He vows to veto any attempt by Congress to obstruct the deal
President Obama spoke about the “historic” nuclear deal with Iran from the White House on Tuesday as leaders in Tehran and Vienna addressed the international community.
“Today, because America negotiated from a position of strength and principle, we have stopped the spread of nuclear weapons in this region,” Obama said. “Because of this deal, the international community will be able to verify that the Islamic Republic of Iran will not develop a nuclear weapon.”
After months of negotiation between world powers, leaders announced Tuesday that a deal had been reached. In Washington, Obama said the announcement marks one more chapter in the pursuit to a more peaceful world–the next chapter, will begin in Congress where leaders will have an opportunity to parse through the deal over the coming weeks. Congress has 60 days to vote the deal up or down.
Israeli Prime Minister Benjamin Netanyahu maintained his vehement opposition to the deal, calling it a “historic mistake for the world.”
Obama on Tuesday stressed that it would be “irresponsible” to walk away from the nuclear deal, which would require, among other provisions, Iran to remove two-thirds of its installed centrifuges, 98% of its current uranium stockpile, and require the International Atomic Energy Agency to verify Iran’s compliance within the frameworks of the deal. If Iran doesn’t comply, Obama said, any sanctions relief that’s offered under the deal would snap back into place.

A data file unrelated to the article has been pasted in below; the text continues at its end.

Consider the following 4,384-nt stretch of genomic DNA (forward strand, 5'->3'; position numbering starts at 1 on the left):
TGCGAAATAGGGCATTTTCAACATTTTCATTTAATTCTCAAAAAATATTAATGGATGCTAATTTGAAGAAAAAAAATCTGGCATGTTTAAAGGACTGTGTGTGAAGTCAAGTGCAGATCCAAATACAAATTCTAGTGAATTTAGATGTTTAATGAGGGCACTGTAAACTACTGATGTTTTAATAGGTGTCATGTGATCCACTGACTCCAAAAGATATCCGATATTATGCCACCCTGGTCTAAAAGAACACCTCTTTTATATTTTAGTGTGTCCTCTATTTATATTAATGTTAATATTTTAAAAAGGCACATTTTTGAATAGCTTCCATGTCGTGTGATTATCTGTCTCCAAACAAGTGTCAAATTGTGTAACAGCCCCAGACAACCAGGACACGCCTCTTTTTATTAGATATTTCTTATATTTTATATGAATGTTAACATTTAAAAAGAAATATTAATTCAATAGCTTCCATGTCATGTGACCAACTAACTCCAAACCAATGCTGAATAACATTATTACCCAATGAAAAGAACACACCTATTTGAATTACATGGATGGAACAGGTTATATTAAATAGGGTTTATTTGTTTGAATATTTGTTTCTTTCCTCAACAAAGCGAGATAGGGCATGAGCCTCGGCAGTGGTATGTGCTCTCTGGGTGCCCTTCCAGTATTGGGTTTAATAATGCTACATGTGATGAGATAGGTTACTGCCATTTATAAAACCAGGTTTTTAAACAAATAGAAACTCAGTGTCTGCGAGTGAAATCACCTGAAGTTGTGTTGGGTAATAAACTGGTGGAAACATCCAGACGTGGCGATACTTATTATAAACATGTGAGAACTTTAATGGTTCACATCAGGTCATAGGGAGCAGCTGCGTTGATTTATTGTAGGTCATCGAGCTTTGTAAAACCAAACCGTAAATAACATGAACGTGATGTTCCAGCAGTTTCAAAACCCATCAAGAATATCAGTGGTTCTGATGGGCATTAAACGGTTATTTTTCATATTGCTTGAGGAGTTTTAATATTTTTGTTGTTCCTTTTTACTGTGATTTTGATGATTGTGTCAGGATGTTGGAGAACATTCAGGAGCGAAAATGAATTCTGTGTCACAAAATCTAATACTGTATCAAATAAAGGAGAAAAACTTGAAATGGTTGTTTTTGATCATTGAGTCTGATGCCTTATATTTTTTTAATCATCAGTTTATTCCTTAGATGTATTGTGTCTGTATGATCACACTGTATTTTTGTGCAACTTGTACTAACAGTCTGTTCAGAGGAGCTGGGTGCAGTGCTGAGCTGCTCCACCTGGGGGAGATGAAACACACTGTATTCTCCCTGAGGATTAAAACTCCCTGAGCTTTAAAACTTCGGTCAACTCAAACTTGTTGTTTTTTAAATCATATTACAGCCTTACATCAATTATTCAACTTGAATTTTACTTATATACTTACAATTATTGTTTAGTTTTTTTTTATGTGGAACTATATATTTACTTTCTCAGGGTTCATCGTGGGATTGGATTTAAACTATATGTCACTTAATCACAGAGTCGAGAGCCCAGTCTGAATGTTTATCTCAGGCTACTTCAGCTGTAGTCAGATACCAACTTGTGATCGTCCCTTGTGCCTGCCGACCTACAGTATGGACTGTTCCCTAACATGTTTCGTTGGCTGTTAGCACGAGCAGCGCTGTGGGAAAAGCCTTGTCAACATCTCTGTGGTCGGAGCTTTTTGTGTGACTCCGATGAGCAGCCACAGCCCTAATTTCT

“I strongly believe that our national security interest now depends upon preventing Iran from obtaining a nuclear weapon,” Obama said. “No deal means a greater chance of war in the middle east. Moreover, we give nothing up by testing whether or not this problem can be solved peacefully.”
Though Obama was speaking to the American people from the White House State Room on Tuesday morning, he spoke directly to his many skeptics in Congress who believe this deal is the wrong approach on Tuesday when he said he would veto any attempts to block the deal.
“We do not have to accept an inevitable spiral into conflict,” Obama said. “We certainly shouldn’t seek it. And precisely because the stakes are so high, this is not the time for politics and posturing.”
In London, the British Defense Minister Philip Hammond also welcomed the deal but recognised the anxiety of some of Iran’s neighbors in the Middle East. “We recognise the concern in the region about Iran’s historic pattern of regional activity. We will maintain our clear position in support of the Gulf states and against Iranian interference in their internal affairs. We hope, and expect, that this agreement will herald a step-change in Iran’s relations with its neighbours and with the international community,” he said.